Source 69 was detected by the processing system but is not real.
m (multiple detection)
Multiple detection flag gets assigned to all detections of a single source.
Subordinate Flags: All detections except for that which best describes the location of the real source (aka "mother") also get the 'f' flag.
HRI Example of source with 'm' flag = 'T'
Source 1 (LMC X-1) is very bright. The wings of the psf were detected as spurious sources and have their 'm' flags set to 'T'
p (position suspect)
Position may be in error. While there are some automatic conditions which set this flag, the operator should set 'p' to true if the overlaid square or circle is obviously not centered on the source.
Subordinate Flags: i
HRI Example of source with 'p' flag = 'T'
w (within extended emission)
If a discrete source is located within an extended emission region, assign the 'w' flag. Here we are thinking about an AGN within a cluster of galaxies; a pulsar within a SNR; etc.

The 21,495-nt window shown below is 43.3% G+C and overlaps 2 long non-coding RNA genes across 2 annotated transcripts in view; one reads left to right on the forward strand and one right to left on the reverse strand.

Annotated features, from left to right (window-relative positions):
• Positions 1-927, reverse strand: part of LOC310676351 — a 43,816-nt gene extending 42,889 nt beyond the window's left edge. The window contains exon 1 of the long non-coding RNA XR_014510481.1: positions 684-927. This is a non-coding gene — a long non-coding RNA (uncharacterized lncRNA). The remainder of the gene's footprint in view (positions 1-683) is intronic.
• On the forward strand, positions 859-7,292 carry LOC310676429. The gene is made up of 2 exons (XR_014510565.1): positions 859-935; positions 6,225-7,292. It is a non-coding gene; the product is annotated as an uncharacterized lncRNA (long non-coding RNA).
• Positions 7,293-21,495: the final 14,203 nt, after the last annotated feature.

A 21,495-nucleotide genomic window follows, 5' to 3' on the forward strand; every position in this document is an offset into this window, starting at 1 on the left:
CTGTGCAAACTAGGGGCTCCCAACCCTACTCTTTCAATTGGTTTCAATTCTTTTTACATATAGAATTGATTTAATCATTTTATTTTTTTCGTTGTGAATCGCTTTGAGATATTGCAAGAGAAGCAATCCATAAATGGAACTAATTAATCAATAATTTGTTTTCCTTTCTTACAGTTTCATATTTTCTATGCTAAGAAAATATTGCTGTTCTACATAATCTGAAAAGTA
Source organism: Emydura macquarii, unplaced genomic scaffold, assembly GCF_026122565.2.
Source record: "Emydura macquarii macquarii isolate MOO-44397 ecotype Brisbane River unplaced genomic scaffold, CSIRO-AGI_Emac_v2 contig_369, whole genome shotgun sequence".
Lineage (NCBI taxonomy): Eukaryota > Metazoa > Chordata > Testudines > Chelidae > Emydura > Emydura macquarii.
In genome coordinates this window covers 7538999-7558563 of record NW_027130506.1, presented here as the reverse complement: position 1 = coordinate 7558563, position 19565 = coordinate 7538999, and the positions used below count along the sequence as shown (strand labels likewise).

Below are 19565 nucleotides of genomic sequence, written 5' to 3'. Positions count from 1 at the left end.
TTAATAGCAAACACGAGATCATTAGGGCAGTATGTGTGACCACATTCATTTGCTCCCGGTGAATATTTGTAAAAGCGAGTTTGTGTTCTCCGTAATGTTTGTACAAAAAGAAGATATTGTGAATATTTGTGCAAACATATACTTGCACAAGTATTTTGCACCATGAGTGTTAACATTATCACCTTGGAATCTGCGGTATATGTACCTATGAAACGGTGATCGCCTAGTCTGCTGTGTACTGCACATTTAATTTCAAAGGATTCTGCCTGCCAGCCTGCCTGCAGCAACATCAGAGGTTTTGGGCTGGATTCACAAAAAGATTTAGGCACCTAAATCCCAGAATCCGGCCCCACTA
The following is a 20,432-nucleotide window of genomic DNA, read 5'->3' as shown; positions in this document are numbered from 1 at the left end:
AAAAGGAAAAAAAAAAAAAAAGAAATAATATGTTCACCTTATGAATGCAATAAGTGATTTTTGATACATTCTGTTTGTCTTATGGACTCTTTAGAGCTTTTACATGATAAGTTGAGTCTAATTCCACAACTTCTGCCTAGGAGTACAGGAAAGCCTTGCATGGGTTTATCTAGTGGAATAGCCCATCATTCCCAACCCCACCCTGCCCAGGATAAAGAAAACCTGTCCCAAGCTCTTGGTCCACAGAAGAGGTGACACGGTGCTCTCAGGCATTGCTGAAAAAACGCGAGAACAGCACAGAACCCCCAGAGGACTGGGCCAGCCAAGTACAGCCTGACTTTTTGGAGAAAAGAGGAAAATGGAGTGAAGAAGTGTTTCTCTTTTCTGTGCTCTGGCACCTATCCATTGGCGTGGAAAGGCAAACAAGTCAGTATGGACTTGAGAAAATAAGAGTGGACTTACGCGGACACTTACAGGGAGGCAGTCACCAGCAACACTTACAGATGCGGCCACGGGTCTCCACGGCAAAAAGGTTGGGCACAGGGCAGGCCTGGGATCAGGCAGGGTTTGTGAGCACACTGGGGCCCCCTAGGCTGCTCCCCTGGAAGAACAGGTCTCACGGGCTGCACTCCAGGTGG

Subordinate Flags: 'w' spawns i.
HRI Example of source with 'w' flag = 'T'
d (detector structure)
Source near a detector structure. For the HRI this means that the source is near the edge of the detector or near a hotspot. For the PSPC this means the source is near a rib or near the edge of the detector.
Subordinate Flags: 'd' spawn i, l, p, v
HRI Example of source with 'd' flag = 'T'
e (extended source)
Source appears non-point-like. For the HRI, all sources with SIZ_COR > 1.2 have the extended flag set to 'T'
Subordinate Flags: 'e' spawns i, l, p, v
HRI Example of source with 'e' flag = 'T'
n (not checked)
The source has not been checked by the V&V team. For the HRI, sources with S/N < 4 are ignored.
Subordinate Flags: NONE
HRI Example of source with 'n' flag = 'T'
a (associated source)